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Clinical trials can be separated into phase I (dose finding and safety), phase II (activity or early efficacy), phase III (efficacy compared with current standard of care) and occasionally phase IV (postmarketing studies). A new compound would usually have to go through phase I–III studies sequentially with all of the financial and regulatory hurdles this poses. A recent study has estimated that only 13.8% of compounds tested will be successful in achieving a marketing license.1
Adaptive designs are an extensive class of flexible tools which use accumulated data in the trial to make preplanned adaptations to the trial’s course. They can be used in all trial phases. The adaptations can include stopping an arm early for futility or safety, closing recruitment to an arm early if there is strong evidence of efficacy, changing of target sample size or allocation ratios. They are usually more efficient, informative and ethical than traditional fixed designs (where no interim adaptations are permitted). They can often offer savings in resources and even number of patients (figure 1).2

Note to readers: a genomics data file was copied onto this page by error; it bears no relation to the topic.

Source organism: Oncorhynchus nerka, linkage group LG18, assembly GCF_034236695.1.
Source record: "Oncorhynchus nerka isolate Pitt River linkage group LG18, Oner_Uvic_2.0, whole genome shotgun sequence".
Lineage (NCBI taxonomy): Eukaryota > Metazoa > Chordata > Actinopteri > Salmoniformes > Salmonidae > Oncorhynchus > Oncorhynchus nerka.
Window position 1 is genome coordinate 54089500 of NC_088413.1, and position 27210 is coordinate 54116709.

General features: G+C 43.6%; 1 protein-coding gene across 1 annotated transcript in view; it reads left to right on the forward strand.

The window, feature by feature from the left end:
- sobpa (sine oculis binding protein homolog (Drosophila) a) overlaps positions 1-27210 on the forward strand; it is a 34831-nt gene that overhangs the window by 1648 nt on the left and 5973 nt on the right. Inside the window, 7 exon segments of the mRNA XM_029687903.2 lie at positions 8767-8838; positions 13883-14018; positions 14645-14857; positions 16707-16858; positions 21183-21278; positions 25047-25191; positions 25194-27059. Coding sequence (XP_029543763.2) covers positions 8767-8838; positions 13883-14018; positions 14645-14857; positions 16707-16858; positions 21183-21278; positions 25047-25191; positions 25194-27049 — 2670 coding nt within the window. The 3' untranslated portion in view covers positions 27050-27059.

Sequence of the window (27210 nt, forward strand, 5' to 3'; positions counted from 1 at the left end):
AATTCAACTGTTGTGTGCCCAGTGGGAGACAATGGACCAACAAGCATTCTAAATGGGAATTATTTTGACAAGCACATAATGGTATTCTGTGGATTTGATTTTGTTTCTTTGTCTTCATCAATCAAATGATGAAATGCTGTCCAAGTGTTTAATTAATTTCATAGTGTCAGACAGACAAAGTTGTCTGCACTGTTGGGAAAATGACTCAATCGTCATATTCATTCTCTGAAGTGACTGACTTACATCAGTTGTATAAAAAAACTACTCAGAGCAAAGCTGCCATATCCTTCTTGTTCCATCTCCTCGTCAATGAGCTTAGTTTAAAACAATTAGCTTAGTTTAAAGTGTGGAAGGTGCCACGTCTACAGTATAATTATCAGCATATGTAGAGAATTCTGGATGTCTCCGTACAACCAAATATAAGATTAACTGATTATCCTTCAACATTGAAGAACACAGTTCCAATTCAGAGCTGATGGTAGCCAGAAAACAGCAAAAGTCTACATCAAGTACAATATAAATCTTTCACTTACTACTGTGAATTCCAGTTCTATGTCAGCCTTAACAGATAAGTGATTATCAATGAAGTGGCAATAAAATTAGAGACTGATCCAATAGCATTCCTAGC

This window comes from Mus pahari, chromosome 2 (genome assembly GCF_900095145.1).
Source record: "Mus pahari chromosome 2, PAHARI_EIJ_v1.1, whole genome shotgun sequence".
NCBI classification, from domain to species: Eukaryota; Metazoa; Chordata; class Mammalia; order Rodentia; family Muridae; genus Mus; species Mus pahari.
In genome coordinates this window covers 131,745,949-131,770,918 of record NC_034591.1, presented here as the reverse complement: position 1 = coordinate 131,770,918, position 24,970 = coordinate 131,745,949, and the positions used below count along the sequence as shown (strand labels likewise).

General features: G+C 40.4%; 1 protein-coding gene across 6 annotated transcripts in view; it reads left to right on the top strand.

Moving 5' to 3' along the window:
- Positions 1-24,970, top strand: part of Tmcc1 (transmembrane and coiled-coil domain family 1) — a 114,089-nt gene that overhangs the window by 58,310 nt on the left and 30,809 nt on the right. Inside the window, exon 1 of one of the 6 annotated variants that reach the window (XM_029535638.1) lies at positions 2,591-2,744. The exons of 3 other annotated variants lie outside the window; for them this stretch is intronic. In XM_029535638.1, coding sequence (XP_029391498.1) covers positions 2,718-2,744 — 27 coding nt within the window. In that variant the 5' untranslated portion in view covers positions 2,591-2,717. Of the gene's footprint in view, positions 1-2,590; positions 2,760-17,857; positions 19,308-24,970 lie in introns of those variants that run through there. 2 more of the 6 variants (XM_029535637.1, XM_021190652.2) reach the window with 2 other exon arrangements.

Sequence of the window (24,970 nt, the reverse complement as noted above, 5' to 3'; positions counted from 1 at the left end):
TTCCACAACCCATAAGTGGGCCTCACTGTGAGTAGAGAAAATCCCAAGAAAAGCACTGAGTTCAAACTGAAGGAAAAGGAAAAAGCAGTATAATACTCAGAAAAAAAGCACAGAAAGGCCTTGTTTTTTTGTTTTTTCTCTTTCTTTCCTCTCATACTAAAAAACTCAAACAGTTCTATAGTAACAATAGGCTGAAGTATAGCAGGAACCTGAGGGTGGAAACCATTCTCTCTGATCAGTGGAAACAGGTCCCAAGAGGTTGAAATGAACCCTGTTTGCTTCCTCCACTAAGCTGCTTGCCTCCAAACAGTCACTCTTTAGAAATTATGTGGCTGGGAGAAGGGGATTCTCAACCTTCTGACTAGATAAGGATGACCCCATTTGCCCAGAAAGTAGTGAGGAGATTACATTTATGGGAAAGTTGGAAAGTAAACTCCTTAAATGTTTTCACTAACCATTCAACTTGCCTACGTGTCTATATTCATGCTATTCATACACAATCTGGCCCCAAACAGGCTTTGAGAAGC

A novel paradigm for conducting adaptive trials, which allows several treatments to be assessed concurrently with preplanned interim adaptations, is the so-called multiarm, multistage (MAMS) design. We will review the pros and cons of MAMS …
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